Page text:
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The music revolution will not be digitized | 1, 2, 3

When did everything start falling apart? Historians will no doubt pick over the remains of the early days of the Internet for decades to come, but it's probably fair to say that the success of Napster signaled the beginning of the end. Napster singlehandedly turned millions of consumers on to the world of MP3s. Before Napster, MP3 usage was steadily rising but still far from widespread, since mainstream music was hard to find. The advent of free, all-you-can-eat music changed that forever: with a few clicks, you could access the world's music, anywhere, anytime.

Napster got the recording industry's attention. Previously, the labels eyed the Net warily -- releasing the occasional downloadable digital single, chasing down the wayward MP3 pirate, lobbying Congress for strengthened copyright laws. But after an abortive start -- the RIAA's first online music-related lawsuit, aimed at stopping Diamond Multimedia's Rio MP3 player in 1998, failed -- the industry kicked into action. In Dec. 1999, the RIAA charged Napster with copyright infringement.

The courts, it would soon become clear, were the recording industry's preferred method for dealing with the upstart digital music industry. Mere weeks after Napster received its summons from the RIAA, a similar lawsuit was filed against The online MP3 search engine came next, followed by Scour, a rival P2P service backed in part by ex über-agent Michael Ovitz.

In retrospect, the money spent by the RIAA and the recording labels appears well spent. shut down its file-sharing service and sold the remains of its assets to a joystick company called CenterSpan (it has yet to relaunch). Napster sought cover by selling a controlling stake in itself to Bertelsmann -- usage of the service, according to the online entertainment news site Webnoize, has plummeted at least 25 percent. settled with the Big Five labels for an estimated $160 million. Post-lawsuit, still had some cash in the bank, and saw profit potential in increased fees from its 150,000 artists (including the cost of on-demand CDs and a subscription fee for artists who wanted to participate in the Payback for Playback program), but the battered pioneer of the MP3 movement finally gave up on the idea of going it alone. On May 20, Michael Robertson sold the company to Universal, his former adversary, for $372 million.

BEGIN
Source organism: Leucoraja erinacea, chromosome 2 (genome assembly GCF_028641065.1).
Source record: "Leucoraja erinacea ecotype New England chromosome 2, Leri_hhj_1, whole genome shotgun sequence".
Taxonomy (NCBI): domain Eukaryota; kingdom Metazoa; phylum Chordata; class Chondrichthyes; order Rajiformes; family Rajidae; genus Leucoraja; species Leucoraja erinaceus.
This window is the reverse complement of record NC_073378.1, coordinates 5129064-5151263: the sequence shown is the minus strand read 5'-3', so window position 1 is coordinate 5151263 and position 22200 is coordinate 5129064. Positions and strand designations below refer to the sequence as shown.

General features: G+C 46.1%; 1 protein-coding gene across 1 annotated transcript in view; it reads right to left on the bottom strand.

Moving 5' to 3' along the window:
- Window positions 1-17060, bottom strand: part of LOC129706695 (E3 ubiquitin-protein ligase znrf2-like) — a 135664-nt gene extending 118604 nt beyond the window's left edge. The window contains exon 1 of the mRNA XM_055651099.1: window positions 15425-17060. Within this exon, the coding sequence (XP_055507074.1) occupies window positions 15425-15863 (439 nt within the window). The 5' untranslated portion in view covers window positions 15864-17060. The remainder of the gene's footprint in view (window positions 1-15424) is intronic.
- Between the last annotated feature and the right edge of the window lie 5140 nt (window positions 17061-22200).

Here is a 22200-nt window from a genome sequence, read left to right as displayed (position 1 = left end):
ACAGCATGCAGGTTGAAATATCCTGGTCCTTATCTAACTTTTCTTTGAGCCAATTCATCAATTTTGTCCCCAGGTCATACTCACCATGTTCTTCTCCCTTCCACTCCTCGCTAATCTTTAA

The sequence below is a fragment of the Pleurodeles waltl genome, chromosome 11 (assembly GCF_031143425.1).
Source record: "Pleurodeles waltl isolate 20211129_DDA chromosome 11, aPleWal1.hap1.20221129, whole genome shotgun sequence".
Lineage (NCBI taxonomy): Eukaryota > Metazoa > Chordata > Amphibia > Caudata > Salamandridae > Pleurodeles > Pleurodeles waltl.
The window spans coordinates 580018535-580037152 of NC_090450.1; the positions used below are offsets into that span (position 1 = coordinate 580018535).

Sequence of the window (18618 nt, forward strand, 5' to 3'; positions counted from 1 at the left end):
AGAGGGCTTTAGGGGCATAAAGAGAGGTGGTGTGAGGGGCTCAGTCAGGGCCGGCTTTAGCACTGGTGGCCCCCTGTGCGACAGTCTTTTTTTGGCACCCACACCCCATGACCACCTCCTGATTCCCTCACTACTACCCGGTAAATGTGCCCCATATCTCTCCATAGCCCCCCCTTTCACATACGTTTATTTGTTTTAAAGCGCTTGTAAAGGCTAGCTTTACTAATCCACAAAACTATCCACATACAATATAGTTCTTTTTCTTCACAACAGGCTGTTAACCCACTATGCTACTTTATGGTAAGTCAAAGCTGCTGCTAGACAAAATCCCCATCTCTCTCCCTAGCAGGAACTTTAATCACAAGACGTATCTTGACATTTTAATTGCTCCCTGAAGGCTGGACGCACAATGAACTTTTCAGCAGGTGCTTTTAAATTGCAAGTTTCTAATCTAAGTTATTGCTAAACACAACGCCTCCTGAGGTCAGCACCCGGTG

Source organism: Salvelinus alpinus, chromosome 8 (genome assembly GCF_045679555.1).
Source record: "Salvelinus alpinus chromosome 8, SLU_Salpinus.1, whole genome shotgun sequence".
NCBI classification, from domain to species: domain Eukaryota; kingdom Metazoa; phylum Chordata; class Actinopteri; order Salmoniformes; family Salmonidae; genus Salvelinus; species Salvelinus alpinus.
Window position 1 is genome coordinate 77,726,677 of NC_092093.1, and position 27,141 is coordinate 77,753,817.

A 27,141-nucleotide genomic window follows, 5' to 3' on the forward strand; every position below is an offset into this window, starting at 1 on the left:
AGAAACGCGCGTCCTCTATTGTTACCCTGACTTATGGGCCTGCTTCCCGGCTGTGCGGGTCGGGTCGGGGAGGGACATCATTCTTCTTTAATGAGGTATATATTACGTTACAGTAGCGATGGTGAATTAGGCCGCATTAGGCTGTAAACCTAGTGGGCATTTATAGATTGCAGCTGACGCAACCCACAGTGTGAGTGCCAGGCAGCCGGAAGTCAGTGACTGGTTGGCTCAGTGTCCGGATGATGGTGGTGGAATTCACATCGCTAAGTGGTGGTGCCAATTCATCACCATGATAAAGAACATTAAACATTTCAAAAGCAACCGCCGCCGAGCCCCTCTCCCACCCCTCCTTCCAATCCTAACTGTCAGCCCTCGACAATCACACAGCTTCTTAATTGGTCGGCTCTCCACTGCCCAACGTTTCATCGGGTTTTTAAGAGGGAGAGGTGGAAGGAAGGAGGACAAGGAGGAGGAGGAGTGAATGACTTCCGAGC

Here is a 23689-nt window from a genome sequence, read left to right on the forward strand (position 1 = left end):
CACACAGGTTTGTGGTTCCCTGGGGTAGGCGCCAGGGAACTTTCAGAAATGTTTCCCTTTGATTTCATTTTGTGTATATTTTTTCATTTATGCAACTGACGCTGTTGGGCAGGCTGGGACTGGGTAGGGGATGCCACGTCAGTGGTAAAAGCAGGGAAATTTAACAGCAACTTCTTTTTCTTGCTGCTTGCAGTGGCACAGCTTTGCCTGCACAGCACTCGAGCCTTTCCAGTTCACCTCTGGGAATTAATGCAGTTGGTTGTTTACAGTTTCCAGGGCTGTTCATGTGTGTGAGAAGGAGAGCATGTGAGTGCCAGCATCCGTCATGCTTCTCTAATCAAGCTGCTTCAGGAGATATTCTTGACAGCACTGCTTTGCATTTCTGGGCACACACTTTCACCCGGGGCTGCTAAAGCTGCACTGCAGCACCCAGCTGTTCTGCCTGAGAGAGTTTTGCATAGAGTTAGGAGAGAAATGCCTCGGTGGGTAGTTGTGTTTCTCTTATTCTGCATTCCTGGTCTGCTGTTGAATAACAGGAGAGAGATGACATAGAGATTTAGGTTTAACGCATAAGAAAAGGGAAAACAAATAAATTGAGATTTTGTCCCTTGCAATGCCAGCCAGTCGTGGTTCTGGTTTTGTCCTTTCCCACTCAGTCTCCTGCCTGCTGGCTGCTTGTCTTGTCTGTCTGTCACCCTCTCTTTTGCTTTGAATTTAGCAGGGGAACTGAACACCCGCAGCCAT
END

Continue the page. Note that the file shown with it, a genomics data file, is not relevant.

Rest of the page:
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The recording industry's approach to the digital music business appears to have been to wallop the competition with lawsuits until they gave up -- and then pick up the bruised remains to use to their own advantage. "The music industry looked at legal maneuvers as simply a business strategy," says Robertson. "And, quite frankly, years of lobbying have helped them construct a labyrinth of laws and rules and complexities and advantages. When you look across the digital music space, they've outmaneuvered Scour, Napster, -- I don't think we're the only company that has suffered from being sensitive to legal maneuvers."

Even those start-ups that did manage to evade lawsuits haven't done well. Launching revolutions turns out not to be all that cheap. After the venture capital is gone and the stock price is under water, many impoverished music start-ups had to shut down or sell out. Sold to Universal. Sonicnet? Bought by MTV, and subsequently dismantled by layoffs. IUMA? Bought by Emusic, and eventually shut down (although its remains are being revived by Vitaminic). Musicbank? Closed before it even opened. Purchased by Bertelsmann, where it joins CDNow and Napster. And those companies that can still boast of independence, such as ArtistDirect or Launch or, are bleeding staffers and pinching pennies and on the verge of being delisted from NASDAQ.

What does it all mean? It'll cost you, big, to have a new idea in the entertainment distribution business.

"There is right now a climate of oppression among inventors, who are unable to market, fund or even freely distribute their work," complains Johnny Deep, the founder of Aimster. "As [RIAA head] Hilary Rosen has said, quoted by Larry Lessig, 'unless we approve, your idea will not be permitted. It will not be allowed.'"

Without recording industry support and music licenses, distribution platforms like or Napster or Launch have no major artists to (legally) distribute and therefore, no mainstream customers. The record labels have been notoriously stingy with those licenses; and even when they do grant the rights to their music -- for example, in the case of the LaunchCast radio station -- the labels are quick to employ the industry-friendly Digital Millennium Copyright Act to micromanage exactly how the music is listened to.

"There is no place for a small company to pull off a monster vision in digital music," says Robertson. "If you're making a tiny widget that's a bolt-on feature for listening to music, fine -- that can be a small company. But if you want to be the grand vision, the place where everyone stores their music and listens to it wherever they go, that's a very big undertaking and a small company simply cannot do that. What you're witnessing on the digital music front is that all the small to medium companies are going away. The window of opportunity is over."

. Next page | In the end, the customer pays ... and pays ... and pays
1, 2, 3


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